Establishing an Early Coordination Framework between Highway and Wildlife Departments
Wildlife & Ecosystems
Research Idea Scope
TERI Database Administrator Notes. Not recommended at present time by 2009 Natural Systems Subcommittee.
The Massachusetts Division of Fisheries and Wildlife (DFW) is in the process of developing an innovative, collaborative effort to proactively identify and address MESA regulatory concerns very early in the planning process for major road and bridge construction and repair projects. Through an “Early Coordination” process, DFW and MassHighway will exchange information through a GIS-based electronic database regarding project details (e.g., project type, timing, level of MassHighway priority) and measures likely to be needed to adequately protect state and federally-listed species and their habitats (e.g., mussel surveys and translocation, rare turtle crossing structures, retaining wall vs. rip-rap to minimize habitat impacts). DFW is also in the process of developing “off the shelf” Best Development Practices (BDPs) for MassHighway which will provide a clear, efficient, and predictable approach to addressing endangered species issues that are relatively frequently encountered in the transportation context (e.g., protection of state and federally-listed turtles and mussels during construction). Both MassHighway and DFW are confident that the Early Coordination process that have initiated can serve as a model for other state transportation and wildlife agencies, by saving money, avoiding potentially costly project delays, and resulting in a better conservation outcome for endangered species. With support from the National Cooperative Highway Research Program (NCHRP), MassHighway and DFW will conduct research necessary to improve this pilot Early Coordination Program and will develop information materials so their program can effectively serve as a model demonstration project for other state transportation and wildlife agencies. This collaboration will address four major research objectives: 1) Conduct research to support BDP development, specifically by conducting controlled, standardized studies at a variety of transportation project sites; 2) Conduct research to identify hotspots of rare wildlife roadkill and determine landscape correlates of roadkill hotspots, using volunteer input, standardized road surveys, and a GIS-based citizen science database. 3) Develop and expand database of roadkill hotspots, success of mitigation efforts, and projected rare species concerns near proposed transportation projects. 4)Develop informational materials for other state transportation and wildlife agencies.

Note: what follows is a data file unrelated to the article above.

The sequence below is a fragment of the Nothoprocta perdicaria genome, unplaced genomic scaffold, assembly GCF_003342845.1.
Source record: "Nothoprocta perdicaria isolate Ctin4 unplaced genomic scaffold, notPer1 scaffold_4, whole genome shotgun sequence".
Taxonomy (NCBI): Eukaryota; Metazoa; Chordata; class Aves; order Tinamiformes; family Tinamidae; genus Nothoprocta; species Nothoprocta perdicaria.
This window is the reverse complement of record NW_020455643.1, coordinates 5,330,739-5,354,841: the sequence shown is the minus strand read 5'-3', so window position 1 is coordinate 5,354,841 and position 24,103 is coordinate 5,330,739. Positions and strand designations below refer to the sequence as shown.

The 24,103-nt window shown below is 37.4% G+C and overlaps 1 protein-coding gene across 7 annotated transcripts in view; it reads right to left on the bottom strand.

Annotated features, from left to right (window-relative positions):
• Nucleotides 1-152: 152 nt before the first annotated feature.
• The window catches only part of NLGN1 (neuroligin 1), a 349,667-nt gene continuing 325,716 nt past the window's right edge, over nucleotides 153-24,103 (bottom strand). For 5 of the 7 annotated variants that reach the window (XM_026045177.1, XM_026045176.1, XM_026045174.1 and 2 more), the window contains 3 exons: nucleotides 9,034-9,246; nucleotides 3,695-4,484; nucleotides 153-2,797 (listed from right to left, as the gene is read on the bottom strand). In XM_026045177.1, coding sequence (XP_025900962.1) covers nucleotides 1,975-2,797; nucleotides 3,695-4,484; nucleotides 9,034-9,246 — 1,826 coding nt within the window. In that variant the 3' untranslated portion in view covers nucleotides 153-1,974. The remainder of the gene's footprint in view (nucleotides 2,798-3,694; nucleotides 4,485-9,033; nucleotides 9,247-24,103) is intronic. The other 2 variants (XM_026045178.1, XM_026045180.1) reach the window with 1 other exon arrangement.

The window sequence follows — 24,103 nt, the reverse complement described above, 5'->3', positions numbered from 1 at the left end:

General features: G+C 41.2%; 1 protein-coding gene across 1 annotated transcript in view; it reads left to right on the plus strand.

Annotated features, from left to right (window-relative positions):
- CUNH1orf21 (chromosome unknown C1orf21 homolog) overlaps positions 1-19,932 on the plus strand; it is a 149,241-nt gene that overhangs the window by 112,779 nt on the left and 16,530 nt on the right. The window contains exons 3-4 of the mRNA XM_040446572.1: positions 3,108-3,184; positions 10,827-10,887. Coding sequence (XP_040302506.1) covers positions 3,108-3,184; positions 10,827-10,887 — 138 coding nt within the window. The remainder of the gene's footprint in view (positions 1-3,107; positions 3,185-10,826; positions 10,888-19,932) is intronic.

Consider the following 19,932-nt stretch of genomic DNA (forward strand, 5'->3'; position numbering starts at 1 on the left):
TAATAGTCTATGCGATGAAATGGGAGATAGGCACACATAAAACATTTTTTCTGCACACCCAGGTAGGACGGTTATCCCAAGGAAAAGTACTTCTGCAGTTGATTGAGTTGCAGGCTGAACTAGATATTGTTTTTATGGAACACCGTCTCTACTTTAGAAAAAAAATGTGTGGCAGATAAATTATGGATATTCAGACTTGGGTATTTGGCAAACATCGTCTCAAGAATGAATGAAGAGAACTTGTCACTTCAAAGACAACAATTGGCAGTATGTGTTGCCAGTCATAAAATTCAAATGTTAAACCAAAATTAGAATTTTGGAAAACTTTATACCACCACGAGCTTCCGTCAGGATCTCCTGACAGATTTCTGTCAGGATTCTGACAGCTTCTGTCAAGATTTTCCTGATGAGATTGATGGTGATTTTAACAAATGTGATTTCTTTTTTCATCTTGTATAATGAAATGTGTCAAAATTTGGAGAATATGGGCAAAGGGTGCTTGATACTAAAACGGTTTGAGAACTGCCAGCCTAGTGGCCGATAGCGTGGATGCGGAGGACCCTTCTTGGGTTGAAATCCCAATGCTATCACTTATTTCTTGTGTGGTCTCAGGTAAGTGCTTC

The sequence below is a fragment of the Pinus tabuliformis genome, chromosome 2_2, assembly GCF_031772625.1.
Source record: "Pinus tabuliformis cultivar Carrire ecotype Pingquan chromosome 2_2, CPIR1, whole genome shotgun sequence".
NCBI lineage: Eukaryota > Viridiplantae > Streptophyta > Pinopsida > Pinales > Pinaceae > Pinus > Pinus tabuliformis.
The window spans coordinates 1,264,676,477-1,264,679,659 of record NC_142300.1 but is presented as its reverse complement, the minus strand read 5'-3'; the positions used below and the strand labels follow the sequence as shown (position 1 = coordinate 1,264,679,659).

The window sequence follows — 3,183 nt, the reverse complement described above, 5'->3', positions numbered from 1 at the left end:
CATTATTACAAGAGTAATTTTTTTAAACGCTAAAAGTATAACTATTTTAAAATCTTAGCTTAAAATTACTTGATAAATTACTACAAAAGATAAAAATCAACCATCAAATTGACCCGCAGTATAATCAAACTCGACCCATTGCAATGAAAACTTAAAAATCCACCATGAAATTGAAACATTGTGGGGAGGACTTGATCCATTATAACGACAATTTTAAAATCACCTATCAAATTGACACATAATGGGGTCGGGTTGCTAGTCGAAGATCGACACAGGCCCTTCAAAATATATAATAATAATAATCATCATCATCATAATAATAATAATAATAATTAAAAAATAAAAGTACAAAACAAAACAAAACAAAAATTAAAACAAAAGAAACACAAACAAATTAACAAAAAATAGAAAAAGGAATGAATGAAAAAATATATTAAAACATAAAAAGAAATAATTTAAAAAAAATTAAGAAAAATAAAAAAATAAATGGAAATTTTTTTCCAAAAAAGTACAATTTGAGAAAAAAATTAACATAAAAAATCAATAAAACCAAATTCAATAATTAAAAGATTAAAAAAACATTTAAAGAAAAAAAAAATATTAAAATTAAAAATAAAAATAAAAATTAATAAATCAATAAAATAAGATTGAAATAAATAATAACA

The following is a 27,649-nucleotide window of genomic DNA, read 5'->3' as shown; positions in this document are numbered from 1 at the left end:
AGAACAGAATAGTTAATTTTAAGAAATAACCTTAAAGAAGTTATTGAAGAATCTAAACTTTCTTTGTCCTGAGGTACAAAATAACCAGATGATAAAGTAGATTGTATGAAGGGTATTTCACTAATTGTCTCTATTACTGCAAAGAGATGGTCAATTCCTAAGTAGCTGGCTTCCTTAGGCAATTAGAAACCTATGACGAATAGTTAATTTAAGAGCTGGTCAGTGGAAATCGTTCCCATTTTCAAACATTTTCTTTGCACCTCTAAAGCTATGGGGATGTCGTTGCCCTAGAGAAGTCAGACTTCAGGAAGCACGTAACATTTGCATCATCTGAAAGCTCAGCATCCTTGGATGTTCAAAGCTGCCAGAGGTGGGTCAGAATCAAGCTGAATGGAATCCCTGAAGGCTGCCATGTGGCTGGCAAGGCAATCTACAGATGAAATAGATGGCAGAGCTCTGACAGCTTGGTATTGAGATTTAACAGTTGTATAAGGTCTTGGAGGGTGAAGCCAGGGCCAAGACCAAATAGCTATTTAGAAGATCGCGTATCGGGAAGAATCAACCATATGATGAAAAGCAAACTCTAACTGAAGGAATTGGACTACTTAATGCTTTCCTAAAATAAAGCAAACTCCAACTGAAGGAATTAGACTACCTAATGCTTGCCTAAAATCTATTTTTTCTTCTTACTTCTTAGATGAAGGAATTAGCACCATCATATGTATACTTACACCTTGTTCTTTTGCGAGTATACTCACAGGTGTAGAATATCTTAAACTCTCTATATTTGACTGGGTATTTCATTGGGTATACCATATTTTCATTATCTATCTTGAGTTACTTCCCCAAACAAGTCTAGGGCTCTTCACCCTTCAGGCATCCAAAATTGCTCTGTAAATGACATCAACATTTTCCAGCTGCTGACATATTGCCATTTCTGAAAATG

Urgency and Payoff
A collaborative, early-coordination-based relationship between a state highway department and a state endangered species regulatory agency is a novel phenomenon that, if successfully achieved, can serve as a model for other states. This relationship will fundamentally increase the predictability and efficiency of the regulatory review process, and will streamline and inform DFW’s long-term conservation efforts. By conducting inter-agency Early Coordination that incorporates mitigation into project design, DFW anticipates that this effort will: 1) improve regulatory efficiency; 2) improve regulatory (i.e., conservation) effectiveness; 3) eliminate unnecessary mitigation requirements 4) improve, inform, and streamline existing best management practices; 5) reduce project costs associated with rare species mitigation 6) improve the long-term compatibility of rare wildlife populations with the state’s long-term transportation-related objectives. Overall in this framework, it will be easier for the NHESP to meet regulatory requirements, and for MassHighway to meet the requirements of an accelerated timeline.
Michael T. Jones, Massachusetts Division of Fisheries and Wildlife